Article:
Choosing the Right Gold Pan

The gold pan is the most basic prospecting tool any gold miner will use. Choosing the best one for your particular tastes and needs is not always easy due to the fact that there are many different types, sizes and shapes of pans being sold today. Each will do the job, but like anything else, some will do it better than others.

Prospecting Tool

Let me digress here a moment to direct an important bit of information to those of you out there who are just starting out as recreational placer gold miners. A gold pan is a prospecting tool, not a piece of mining equipment. It's purpose is to sample and to clean up concentrates, not to process gold-bearing material. You'd be surprised how many prospecting novices can't figure this very basic fact out and then are disappointed or frustrated at the sparse returns they get after busting their humps all day panning. Use the gold pan to locate the gold first, take proper samples, determine where the best gold values are located, and then (only then) set up your rocker, sluice box, dredge, highbanker, dry washer, etc. to move greater amounts of gold-bearing material. Enough said.

Metal Gold Pans?

OK, back to choosing a good gold pan. One type of pan I do not recommend (especially for novices) is the old-timer style metal gold pan. At the risk of infuriating you traditionalists out there, I find these pans much harder to use. Your panning speed is greatly reduced and they are not as efficient at recovering fine gold as some of the newer pans. They are great conversation pieces though.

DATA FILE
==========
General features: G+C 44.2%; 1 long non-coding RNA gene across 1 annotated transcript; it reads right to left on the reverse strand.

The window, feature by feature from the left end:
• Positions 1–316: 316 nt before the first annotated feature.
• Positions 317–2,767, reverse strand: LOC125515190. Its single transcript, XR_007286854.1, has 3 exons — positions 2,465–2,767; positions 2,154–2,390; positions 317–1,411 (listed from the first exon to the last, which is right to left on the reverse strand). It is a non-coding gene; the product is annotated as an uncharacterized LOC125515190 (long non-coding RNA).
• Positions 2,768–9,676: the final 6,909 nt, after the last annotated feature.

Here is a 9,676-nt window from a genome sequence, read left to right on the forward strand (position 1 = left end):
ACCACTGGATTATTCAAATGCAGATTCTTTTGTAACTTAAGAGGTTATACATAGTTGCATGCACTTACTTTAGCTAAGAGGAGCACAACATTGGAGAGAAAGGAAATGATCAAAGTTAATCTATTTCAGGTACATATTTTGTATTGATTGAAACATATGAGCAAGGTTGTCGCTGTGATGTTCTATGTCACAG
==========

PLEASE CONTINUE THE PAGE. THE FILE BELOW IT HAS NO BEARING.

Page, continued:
Non-Traditional Gold Pans

I have not tried some of the newer, non-traditional type pans such as the hexagonal and "scoop" type pans now on the market so I can't really comment on their capabilities. Both types are made of high-impact plastic and come in a variety of colors (overall, I find that placer gold shows up best against a green background). The hexagonal pan has six different-sized riffle traps built in and these could prove handy for some folks. But at the risk of sounding judgmental without actual experiential knowledge, I feel there is something a bit gimmicky about these.

Garrett "Gravity Trap"

For my money the best gold pan on the market is still the Garrett "Gravity Trap," a product of the Garrett Metal Detector Company. The "Gravity Trap" family of pans has been around since the early 1980s (or perhaps before that decade) and has proven itself in the field under all sorts of conditions, wet and dry. They are constructed of high-impact dark green plastic that is nearly indestructible, they each have "stair-step" riffles built into the pan, and come in at least 3 different sizes (with the 14" diameter pan the most commonly used).

I'm especially partial to the Garrett "Super Sluice" pan. It's larger diameter and high material capacity combined with its over-sized, more steeply cut riffles allows for quick, efficient processing of greater amounts of gold-bearing dirt and gravel than the more conventional, standard-sized pans.

So for what it's worth, that's my gold pan preference. You may disagree and find another pan that suits you better. More power to you, my friend.

(c)  Jim Rocha (J.R.)  2008